Neuroscience and Personalized Learning

If we are going to change teaching to accommodate better learning, shouldn’t it be based on science? The first question asked in article was, “Why?” What is the reason for personalized learning? We live in such an individualistic culture, that creating even more self-centered thinking seems detrimental rather than beneficial. If educators are given the task of creating a global classroom that is inclusive of other cultures and thinking, what are we doing moving students into more individualized anything? The goal should be to help students to work collaboratively, as teams, and to work to strengthen their weak areas, not just do what comes easily. Learning should utilize as many senses and as much experience as possible. Personalized learning does the opposite. It narrows learning to one way and allows the student to choose. Most students are going to choose what they like and what comes easiest to them, but all this does is create more rigid neural networks, a brain that is not responsive to learning new and difficult things.

The brain loves short cuts. It will always do what comes easiest. In order create new networks, to learn, neural networks must be flexible to a certain extent. Many need to break a current connection in order to form a new one, and some will need to stay strongly connected. When we do the same thing all the time, the thing we like, the way we like it, we create strong connections in those neural pathways. Think about how you brush your teeth or eat everyday. Try to do it with a different hand or in a different way. It’s much harder, isn’t it? When we encounter something new to learn, it is at first difficult and hard. A very young child does this naturally, they focus on trying new things everyday. They work at learning. They are open to trying new things, and consequently they make millions of new neural connections.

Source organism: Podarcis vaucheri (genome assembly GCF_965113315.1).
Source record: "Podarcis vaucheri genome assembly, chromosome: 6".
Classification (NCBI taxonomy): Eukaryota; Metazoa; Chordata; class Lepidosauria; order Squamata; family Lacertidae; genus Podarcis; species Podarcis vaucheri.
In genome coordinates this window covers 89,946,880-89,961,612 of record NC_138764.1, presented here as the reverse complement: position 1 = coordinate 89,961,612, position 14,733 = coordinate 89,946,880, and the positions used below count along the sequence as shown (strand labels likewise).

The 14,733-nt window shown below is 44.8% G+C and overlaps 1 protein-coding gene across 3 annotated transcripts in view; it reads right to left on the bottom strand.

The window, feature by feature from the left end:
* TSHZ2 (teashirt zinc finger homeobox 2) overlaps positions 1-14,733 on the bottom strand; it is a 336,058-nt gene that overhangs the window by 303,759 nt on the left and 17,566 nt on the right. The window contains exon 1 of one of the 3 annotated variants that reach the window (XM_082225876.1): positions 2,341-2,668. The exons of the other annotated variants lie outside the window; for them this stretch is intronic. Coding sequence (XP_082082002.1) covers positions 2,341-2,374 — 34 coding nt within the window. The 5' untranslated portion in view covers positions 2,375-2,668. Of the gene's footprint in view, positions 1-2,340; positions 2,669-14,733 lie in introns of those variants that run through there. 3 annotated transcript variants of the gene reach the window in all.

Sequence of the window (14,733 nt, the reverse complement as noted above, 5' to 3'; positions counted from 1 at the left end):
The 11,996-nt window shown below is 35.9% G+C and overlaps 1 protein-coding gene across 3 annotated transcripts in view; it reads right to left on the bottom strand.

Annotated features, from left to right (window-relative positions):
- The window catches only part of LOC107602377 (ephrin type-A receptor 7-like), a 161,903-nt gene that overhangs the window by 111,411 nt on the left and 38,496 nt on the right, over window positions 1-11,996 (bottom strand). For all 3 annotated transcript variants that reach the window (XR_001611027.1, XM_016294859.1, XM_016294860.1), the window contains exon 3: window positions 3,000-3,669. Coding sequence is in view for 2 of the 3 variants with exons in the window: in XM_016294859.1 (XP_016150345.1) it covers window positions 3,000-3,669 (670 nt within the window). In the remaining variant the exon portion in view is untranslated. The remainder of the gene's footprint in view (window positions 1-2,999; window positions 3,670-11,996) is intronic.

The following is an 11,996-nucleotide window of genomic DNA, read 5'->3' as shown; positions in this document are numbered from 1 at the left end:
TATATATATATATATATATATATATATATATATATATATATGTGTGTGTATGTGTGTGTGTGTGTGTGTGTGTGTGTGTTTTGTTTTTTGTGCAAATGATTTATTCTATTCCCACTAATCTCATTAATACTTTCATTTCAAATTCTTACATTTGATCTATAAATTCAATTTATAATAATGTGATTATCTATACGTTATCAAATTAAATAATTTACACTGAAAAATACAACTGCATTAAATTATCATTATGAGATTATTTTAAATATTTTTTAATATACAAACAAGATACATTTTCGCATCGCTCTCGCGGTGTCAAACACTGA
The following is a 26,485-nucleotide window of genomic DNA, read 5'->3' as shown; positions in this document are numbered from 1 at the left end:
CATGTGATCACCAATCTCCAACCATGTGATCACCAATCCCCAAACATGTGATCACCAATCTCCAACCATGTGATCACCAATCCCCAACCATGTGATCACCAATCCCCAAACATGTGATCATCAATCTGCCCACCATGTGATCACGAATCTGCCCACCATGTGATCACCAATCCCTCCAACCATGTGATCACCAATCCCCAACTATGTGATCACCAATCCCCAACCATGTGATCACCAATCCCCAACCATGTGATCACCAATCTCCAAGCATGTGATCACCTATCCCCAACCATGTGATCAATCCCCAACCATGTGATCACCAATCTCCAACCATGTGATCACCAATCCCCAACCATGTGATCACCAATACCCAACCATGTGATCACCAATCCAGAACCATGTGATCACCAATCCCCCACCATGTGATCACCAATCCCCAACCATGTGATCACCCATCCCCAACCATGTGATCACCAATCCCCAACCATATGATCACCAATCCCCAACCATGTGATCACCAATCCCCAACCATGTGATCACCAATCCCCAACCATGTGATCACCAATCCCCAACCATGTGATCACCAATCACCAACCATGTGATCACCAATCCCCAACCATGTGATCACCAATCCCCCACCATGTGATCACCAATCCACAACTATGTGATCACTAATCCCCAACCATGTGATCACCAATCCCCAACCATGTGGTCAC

The school that I have worked and observed in has a couple of teachers who have incorporated individualized learning. One teacher does it completely, she allows the students to sit wherever and however in the classroom and work in whatever manner they choose and then assesses them in that same manner. Another teacher does a more project-based learning class that allows a lot of student-directed learning with some teacher direction and input. The project-based class, I think is great, especially if the students have a class or two that are different like this, and then other classes that are maybe more traditional. The totally individualized class, is terrible, because in this the students are being catered to and their brains are not being stretched or strengthened. Learning should be interesting, and it can be fun, but it should not be easy. This creates a lazy brain. If a student has all their classes completely student-directed and individualized, what if they choose to lay on a couch and watch videos all day and to get assessed this way? What happens when they have to read some text in a report and analyze it? Write a report? What happens when they have to sit and listen and interact face-to-face in a meeting? What about when they have to read and perform in a science laboratory setting working with a partner? They will fail. They will not have created the necessary neural networks to aid them in these tasks.

The goal of education is to enable student learning. This is best done by keeping the brain guessing, working, and flexible. Utilizing many different types of experiences is the best way to educate. When a student comes into a class and doesn’t exactly know what to expect, the brain is alert. When each class is a little different, offering different ways of doing things, this is great. So maybe the individualization needs to be at the teacher level instead of at the student level! If a teacher wants to teach through project-based, place-based, experiential, lecture and demonstration, hands-on manipulation, real-world skills, etc., awesome. Students would go through the day having many different experiences and working different areas of the brain. They may like some and dislike others. That’s okay. I think the main problem in education is that many students just don’t have good home support and weren’t stimulated as a young child, so learning in general is difficult for them. These students need a lot of support, but it doesn’t help them to make it easy for them. All this type of teaching does is make the statistics look good because when we make learning easy and assessment easy, all the students “succeed,” but none are really “learning.”

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